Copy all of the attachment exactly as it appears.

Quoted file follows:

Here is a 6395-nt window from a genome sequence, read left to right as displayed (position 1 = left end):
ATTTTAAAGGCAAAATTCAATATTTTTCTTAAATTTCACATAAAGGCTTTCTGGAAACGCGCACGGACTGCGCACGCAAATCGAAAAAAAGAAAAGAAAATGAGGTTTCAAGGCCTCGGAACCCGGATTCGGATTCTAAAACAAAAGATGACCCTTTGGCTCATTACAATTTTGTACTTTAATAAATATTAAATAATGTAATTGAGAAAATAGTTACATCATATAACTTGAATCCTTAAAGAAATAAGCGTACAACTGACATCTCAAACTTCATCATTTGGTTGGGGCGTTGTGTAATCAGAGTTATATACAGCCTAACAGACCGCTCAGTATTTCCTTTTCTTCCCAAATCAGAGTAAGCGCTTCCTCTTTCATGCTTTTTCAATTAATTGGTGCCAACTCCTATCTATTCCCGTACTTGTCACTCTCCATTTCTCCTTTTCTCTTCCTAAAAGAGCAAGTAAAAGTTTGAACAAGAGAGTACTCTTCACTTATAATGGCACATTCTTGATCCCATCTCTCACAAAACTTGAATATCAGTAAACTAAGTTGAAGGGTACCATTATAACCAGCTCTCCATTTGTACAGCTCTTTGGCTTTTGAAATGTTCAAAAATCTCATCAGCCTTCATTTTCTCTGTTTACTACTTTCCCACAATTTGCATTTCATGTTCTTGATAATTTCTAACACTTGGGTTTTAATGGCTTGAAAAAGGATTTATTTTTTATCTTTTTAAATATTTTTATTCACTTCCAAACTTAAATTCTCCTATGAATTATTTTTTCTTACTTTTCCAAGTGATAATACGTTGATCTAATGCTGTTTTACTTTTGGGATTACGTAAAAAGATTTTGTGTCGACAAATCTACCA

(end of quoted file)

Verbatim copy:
Here is a 6395-nt window from a genome sequence, read left to right as displayed (position 1 = left end):
ATTTTAAAGGCAAAATTCAATATTTTTCTTAAATTTCACATAAAGGCTTTCTGGAAACGCGCACGGACTGCGCACGCAAATCGAAAAAAAGAAAAGAAAATGAGGTTTCAAGGCCTCGGAACCCGGATTCGGATTCTAAAACAAAAGATGACCCTTTGGCTCATTACAATTTTGTACTTTAATAAATATTAAATAATGTAATTGAGAAAATAGTTACATCATATAACTTGAATCCTTAAAGAAATAAGCGTACAACTGACATCTCAAACTTCATCATTTGGTTGGGGCGTTGTGTAATCAGAGTTATATACAGCCTAACAGACCGCTCAGTATTTCCTTTTCTTCCCAAATCAGAGTAAGCGCTTCCTCTTTCATGCTTTTTCAATTAATTGGTGCCAACTCCTATCTATTCCCGTACTTGTCACTCTCCATTTCTCCTTTTCTCTTCCTAAAAGAGCAAGTAAAAGTTTGAACAAGAGAGTACTCTTCACTTATAATGGCACATTCTTGATCCCATCTCTCACAAAACTTGAATATCAGTAAACTAAGTTGAAGGGTACCATTATAACCAGCTCTCCATTTGTACAGCTCTTTGGCTTTTGAAATGTTCAAAAATCTCATCAGCCTTCATTTTCTCTGTTTACTACTTTCCCACAATTTGCATTTCATGTTCTTGATAATTTCTAACACTTGGGTTTTAATGGCTTGAAAAAGGATTTATTTTTTATCTTTTTAAATATTTTTATTCACTTCCAAACTTAAATTCTCCTATGAATTATTTTTTCTTACTTTTCCAAGTGATAATACGTTGATCTAATGCTGTTTTACTTTTGGGATTACGTAAAAAGATTTTGTGTCGACAAATCTACCA